Red Oaks Review: Amazon Comedy Mines the ’80s for Laughs, But Doesn’t Dig Deep Enough
With the premiere of "Red Oaks," Amazon is revealing a preoccupation with small-scale ideas teased out in extraordinary ways when it comes to its half hour series. "Transparent" is, at its core, a series about a family. "Mozart in the Jungle" is a workplace comedy, albeit one centered on a New York City symphony orchestra. "Red Oaks" is a coming-of-age comedy, but also a palimpsest of 1980s film tropes.
The latter is more successful than the former. There are increasingly diminishing returns when it comes to watching a 20-year-old navigate between the push of his own desires and the pull of others’ expectations, and David Myers is too passive and inert to root for.
What marks "Red Oaks" as something different is the way each episode toys with recognizable ’80s tics. One episode late in the series — the best of the batch — involves an impromptu nighttime trip to Manhattan, and the neon-infused, blue-shadowed all-nighter recalls everything from "After Hours" to "Modern Girls." Another — the worst of the batch — puts two characters in a "Freaky Friday" plot.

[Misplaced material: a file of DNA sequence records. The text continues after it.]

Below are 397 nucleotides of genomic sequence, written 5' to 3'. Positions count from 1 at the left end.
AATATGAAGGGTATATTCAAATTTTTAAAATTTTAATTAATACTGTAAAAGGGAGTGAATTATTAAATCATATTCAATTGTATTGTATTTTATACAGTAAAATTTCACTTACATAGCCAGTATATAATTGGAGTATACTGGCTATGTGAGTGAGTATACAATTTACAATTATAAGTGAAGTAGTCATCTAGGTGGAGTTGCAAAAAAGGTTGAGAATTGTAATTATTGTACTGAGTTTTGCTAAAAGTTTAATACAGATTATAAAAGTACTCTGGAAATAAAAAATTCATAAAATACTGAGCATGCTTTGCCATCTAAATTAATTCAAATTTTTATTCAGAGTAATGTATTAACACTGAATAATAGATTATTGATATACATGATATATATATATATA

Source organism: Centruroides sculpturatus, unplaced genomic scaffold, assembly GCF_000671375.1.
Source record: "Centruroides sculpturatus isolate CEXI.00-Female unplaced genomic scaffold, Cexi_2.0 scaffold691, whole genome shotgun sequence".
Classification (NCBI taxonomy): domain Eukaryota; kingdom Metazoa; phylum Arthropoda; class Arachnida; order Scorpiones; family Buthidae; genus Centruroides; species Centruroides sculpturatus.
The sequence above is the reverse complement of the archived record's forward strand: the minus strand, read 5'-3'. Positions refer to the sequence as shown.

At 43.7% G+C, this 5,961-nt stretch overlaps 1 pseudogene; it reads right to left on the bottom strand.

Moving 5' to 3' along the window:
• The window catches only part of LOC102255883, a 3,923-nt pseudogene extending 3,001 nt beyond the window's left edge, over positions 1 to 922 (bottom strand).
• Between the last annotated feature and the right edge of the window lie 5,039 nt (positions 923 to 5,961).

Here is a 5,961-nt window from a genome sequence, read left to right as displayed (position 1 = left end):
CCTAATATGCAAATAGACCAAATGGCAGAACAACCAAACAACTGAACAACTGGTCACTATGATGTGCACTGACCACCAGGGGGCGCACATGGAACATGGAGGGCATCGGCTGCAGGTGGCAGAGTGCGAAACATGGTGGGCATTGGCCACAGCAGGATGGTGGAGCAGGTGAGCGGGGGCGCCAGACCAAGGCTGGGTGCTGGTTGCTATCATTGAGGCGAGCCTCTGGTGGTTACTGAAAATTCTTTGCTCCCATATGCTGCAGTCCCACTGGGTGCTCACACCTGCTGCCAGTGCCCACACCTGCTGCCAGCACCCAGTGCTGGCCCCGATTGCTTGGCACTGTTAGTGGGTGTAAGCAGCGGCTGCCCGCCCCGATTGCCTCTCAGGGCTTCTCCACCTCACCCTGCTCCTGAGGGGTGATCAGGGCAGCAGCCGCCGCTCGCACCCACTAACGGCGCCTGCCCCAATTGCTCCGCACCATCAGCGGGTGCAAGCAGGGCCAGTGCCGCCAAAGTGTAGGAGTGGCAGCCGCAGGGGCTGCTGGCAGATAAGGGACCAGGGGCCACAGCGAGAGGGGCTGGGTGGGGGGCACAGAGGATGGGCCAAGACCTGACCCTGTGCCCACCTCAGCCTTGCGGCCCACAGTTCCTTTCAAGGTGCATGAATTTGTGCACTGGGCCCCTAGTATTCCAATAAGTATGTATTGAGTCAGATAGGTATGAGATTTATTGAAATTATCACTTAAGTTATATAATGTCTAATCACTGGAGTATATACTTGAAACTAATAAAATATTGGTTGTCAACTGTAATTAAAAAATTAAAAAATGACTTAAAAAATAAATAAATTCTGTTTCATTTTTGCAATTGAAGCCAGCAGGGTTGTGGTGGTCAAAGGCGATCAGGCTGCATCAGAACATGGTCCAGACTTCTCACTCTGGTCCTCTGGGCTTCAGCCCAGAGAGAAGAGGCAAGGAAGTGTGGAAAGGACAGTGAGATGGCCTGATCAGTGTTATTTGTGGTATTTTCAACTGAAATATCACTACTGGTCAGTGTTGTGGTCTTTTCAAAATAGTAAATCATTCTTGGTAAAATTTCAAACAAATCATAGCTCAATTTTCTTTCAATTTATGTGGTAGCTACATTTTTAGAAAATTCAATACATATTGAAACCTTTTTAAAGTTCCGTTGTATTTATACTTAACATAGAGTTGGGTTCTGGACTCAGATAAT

The series consistently aims at something deeper than most of those movies, but almost always shies away from getting too serious. A subplot about dealing drugs is quickly dropped without anything irrevocable happening; a series-long arc about a tennis match ends with a fizzle.
As wealthy father and daughter, Paul Reiser and Alexandra Socha are the standouts. Reiser, shedding any hints of nebbish that he might have retained from "Mad About You," redefines his career as the club president, all machismo and hard advice. And Socha, as his bored daughter tempting David to forget his sweet, determined aerobics instructor girlfriend, is marvelous.